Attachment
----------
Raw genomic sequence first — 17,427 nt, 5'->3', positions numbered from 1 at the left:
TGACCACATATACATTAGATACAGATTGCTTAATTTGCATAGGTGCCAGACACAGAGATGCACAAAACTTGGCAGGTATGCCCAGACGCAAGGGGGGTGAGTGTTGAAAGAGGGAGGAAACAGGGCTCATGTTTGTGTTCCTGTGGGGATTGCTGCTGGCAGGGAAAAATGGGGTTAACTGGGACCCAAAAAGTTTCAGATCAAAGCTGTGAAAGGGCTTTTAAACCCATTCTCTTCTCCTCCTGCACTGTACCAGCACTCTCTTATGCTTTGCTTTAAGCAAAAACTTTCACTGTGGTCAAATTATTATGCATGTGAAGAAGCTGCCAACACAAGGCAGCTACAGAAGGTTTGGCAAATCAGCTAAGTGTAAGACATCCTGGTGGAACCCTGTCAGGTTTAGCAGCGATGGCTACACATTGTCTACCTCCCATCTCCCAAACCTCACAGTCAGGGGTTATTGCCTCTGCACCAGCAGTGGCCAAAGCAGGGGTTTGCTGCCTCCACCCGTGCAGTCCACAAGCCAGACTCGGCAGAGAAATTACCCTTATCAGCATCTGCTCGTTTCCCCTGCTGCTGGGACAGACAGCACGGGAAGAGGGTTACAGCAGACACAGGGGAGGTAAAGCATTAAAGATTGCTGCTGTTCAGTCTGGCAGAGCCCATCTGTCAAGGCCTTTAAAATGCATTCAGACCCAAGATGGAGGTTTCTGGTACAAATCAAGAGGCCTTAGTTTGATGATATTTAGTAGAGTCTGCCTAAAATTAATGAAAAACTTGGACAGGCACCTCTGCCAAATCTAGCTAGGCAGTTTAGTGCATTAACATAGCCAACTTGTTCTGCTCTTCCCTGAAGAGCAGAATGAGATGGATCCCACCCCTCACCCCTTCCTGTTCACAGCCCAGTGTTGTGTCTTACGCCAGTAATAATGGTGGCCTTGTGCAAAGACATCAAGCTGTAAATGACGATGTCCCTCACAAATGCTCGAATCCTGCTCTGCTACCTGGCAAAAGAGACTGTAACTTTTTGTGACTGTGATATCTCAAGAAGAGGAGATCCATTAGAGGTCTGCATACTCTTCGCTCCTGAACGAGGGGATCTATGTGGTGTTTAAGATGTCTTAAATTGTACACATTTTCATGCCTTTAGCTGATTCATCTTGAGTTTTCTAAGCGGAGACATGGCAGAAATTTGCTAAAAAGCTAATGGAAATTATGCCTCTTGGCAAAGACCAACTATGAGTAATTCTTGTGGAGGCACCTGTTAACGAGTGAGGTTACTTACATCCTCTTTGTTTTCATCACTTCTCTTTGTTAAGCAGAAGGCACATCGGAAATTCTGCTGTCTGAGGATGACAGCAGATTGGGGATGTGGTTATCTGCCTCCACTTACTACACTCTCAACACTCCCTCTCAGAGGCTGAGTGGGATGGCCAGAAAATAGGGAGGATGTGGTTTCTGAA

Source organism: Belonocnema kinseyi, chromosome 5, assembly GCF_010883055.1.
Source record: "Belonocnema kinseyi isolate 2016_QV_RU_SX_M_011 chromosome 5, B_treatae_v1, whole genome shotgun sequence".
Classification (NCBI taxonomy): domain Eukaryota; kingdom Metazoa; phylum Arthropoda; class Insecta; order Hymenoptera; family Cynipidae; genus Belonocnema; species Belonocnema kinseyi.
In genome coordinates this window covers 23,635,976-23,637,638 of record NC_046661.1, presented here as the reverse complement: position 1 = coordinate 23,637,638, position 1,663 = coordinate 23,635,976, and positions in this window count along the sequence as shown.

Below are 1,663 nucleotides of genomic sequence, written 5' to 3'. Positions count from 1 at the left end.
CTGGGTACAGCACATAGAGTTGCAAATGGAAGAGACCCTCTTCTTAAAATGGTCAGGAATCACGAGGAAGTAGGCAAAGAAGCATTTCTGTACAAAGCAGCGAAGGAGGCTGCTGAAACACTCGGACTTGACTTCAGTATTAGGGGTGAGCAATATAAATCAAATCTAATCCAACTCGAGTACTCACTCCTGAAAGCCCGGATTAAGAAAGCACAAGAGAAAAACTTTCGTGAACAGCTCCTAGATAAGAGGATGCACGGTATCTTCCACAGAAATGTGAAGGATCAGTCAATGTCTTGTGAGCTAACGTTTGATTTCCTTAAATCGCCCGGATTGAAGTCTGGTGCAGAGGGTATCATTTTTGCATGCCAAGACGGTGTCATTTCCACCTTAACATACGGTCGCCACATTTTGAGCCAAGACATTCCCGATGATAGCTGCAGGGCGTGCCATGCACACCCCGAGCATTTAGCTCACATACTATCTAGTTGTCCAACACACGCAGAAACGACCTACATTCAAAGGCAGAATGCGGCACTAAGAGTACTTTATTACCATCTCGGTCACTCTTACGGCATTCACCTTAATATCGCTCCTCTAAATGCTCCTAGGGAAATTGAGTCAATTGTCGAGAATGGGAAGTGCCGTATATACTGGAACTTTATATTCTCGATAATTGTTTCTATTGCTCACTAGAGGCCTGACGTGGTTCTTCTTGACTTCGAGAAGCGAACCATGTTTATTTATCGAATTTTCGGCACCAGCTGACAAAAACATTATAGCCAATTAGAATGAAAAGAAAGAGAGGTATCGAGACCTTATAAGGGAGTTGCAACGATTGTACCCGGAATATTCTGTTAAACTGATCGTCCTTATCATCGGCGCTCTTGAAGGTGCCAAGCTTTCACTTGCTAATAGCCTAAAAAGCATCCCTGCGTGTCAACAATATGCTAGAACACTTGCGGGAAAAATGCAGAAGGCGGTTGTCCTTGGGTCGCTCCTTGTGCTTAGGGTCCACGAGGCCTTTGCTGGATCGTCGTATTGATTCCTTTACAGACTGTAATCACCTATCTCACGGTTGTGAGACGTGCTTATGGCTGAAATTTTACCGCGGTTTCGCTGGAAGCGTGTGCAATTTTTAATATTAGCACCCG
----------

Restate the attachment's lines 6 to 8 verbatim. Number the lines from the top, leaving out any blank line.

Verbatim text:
In genome coordinates this window covers 23,635,976-23,637,638 of record NC_046661.1, presented here as the reverse complement: position 1 = coordinate 23,637,638, position 1,663 = coordinate 23,635,976, and positions in this window count along the sequence as shown.

Below are 1,663 nucleotides of genomic sequence, written 5' to 3'. Positions count from 1 at the left end.
CTGGGTACAGCACATAGAGTTGCAAATGGAAGAGACCCTCTTCTTAAAATGGTCAGGAATCACGAGGAAGTAGGCAAAGAAGCATTTCTGTACAAAGCAGCGAAGGAGGCTGCTGAAACACTCGGACTTGACTTCAGTATTAGGGGTGAGCAATATAAATCAAATCTAATCCAACTCGAGTACTCACTCCTGAAAGCCCGGATTAAGAAAGCACAAGAGAAAAACTTTCGTGAACAGCTCCTAGATAAGAGGATGCACGGTATCTTCCACAGAAATGTGAAGGATCAGTCAATGTCTTGTGAGCTAACGTTTGATTTCCTTAAATCGCCCGGATTGAAGTCTGGTGCAGAGGGTATCATTTTTGCATGCCAAGACGGTGTCATTTCCACCTTAACATACGGTCGCCACATTTTGAGCCAAGACATTCCCGATGATAGCTGCAGGGCGTGCCATGCACACCCCGAGCATTTAGCTCACATACTATCTAGTTGTCCAACACACGCAGAAACGACCTACATTCAAAGGCAGAATGCGGCACTAAGAGTACTTTATTACCATCTCGGTCACTCTTACGGCATTCACCTTAATATCGCTCCTCTAAATGCTCCTAGGGAAATTGAGTCAATTGTCGAGAATGGGAAGTGCCGTATATACTGGAACTTTATATTCTCGATAATTGTTTCTATTGCTCACTAGAGGCCTGACGTGGTTCTTCTTGACTTCGAGAAGCGAACCATGTTTATTTATCGAATTTTCGGCACCAGCTGACAAAAACATTATAGCCAATTAGAATGAAAAGAAAGAGAGGTATCGAGACCTTATAAGGGAGTTGCAACGATTGTACCCGGAATATTCTGTTAAACTGATCGTCCTTATCATCGGCGCTCTTGAAGGTGCCAAGCTTTCACTTGCTAATAGCCTAAAAAGCATCCCTGCGTGTCAACAATATGCTAGAACACTTGCGGGAAAAATGCAGAAGGCGGTTGTCCTTGGGTCGCTCCTTGTGCTTAGGGTCCACGAGGCCTTTGCTGGATCGTCGTATTGATTCCTTTACAGACTGTAATCACCTATCTCACGGTTGTGAGACGTGCTTATGGCTGAAATTTTACCGCGGTTTCGCTGGAAGCGTGTGCAATTTTTAATATTAGCACCCG